Talk:President of the Swiss Confederation
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First woman to hold the position?
- See List of Presidents of the Swiss Confederation. The first woman to hold this position was Ruth Dreifuss in 1999; in 2007, Micheline Calmy-Rey was the second, then Doris Leuthard in 2010 and again Calmy-Rey in 2011. Gestumblindi (talk) 05:16, 2 January 2011 (UTC)
Always interesting to follow the money: How much does this job pay?
- The President receives the same salary as the other Federal Councillors, see the respective section in the Federal Council article. Gestumblindi (talk) 01:28, 1 April 2011 (UTC)
Needs to be made explicit
Two term Swiss Presidents are rare. You only have to look at the list for yourself. It's not merely a matter of age (surviving); popularity is also involved. 184.108.40.206 (talk) 17:56, 6 June 2012 (UTC)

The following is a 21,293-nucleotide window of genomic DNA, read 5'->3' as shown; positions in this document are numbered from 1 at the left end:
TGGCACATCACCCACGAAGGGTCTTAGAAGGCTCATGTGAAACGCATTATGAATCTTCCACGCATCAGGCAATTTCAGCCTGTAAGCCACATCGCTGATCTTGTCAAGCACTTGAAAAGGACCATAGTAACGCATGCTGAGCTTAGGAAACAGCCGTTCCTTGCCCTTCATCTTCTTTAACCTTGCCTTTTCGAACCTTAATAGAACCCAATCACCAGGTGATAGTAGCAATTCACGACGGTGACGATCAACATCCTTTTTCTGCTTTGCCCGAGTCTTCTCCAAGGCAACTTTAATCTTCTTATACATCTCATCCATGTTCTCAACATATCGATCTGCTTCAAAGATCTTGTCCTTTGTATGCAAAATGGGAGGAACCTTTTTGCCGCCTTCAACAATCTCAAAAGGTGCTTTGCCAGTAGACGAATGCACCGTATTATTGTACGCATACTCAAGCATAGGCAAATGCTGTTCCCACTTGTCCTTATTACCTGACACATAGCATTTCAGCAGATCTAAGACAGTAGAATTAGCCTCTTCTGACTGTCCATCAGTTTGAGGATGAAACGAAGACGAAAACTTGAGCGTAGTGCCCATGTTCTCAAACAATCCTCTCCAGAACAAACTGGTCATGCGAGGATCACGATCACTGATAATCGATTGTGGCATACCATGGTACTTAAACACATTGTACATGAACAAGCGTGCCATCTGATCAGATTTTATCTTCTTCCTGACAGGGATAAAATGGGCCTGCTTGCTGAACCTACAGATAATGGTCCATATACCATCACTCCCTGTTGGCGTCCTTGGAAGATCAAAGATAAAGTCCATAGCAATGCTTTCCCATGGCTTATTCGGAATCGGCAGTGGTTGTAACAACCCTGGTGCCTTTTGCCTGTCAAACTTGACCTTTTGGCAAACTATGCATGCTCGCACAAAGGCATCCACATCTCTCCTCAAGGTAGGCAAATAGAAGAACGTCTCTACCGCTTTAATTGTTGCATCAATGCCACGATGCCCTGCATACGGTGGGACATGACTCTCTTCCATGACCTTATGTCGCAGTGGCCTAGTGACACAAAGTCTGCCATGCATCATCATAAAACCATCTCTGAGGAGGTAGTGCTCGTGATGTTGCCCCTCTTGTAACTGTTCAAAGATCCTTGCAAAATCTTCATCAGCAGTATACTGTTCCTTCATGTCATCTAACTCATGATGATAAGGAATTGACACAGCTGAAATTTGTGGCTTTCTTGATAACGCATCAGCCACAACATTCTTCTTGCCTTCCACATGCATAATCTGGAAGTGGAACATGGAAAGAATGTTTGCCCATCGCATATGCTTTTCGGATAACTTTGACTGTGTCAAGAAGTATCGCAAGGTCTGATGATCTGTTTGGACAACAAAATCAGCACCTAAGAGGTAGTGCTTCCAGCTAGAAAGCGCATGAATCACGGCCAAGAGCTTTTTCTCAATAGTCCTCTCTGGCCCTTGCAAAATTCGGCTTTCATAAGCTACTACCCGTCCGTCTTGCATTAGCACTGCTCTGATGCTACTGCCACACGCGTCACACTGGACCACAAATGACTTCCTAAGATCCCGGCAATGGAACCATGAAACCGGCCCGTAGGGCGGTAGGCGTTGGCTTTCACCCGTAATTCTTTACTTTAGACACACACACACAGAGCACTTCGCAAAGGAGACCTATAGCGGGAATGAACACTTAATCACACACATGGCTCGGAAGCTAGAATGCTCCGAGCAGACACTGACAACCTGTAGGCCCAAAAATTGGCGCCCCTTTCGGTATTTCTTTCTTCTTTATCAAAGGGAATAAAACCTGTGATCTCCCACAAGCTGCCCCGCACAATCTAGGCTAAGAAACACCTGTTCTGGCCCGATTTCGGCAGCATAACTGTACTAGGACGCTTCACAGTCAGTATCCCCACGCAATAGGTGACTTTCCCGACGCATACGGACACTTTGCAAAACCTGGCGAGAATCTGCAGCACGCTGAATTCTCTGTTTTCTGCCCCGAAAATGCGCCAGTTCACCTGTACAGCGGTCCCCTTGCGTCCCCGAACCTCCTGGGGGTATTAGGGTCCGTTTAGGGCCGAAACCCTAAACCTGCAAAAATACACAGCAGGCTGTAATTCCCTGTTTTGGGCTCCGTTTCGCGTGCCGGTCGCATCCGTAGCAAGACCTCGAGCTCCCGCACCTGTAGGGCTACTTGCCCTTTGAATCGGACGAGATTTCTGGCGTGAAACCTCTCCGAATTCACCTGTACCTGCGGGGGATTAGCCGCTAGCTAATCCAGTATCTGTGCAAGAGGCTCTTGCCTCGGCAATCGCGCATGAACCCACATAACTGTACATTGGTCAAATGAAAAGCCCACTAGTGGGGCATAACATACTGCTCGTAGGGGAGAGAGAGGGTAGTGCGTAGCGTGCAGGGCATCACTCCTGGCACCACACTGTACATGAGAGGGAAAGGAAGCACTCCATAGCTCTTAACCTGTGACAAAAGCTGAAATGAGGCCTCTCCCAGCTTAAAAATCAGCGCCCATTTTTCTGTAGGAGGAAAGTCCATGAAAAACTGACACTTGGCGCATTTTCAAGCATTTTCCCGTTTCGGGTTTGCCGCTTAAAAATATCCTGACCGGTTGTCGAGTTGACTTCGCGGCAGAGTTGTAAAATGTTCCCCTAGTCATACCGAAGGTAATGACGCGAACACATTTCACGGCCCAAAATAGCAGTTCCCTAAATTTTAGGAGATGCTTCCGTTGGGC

- actually, it's mostly a matter of surviving long enough... popularity isn't much of an issue anymore. since the beginning of the 20th century the federal councilors take turns as federal president, by a strict (but unwritten) rotation, you usually can predict for years in advance who will be president.... Two time presidents are rare because after one year as president, you'll have to wait about 7 years, until it's his turn again. For 2 turns as presidents, he'll have to stay in office as federal councilor for about a dozen years, for a 3rd term (even more uncommon, yet not unheard of) almost 20 years, for more terms even longer... since most federal councilors are not exactly young anymore when they get elected (in their late 50 or older), most of them would be in their early 70s for the second term, and almost 80 for the 3rd... so, a lot resign before or shortly after their 2nd term (and a very small number (2 if memory serves me right) get unelected before their first term. Of course, that was different in the early years (19th century), but nowadays the election of the federal president is rather boring. 220.127.116.11 (talk) 23:04, 21 May 2013 (UTC)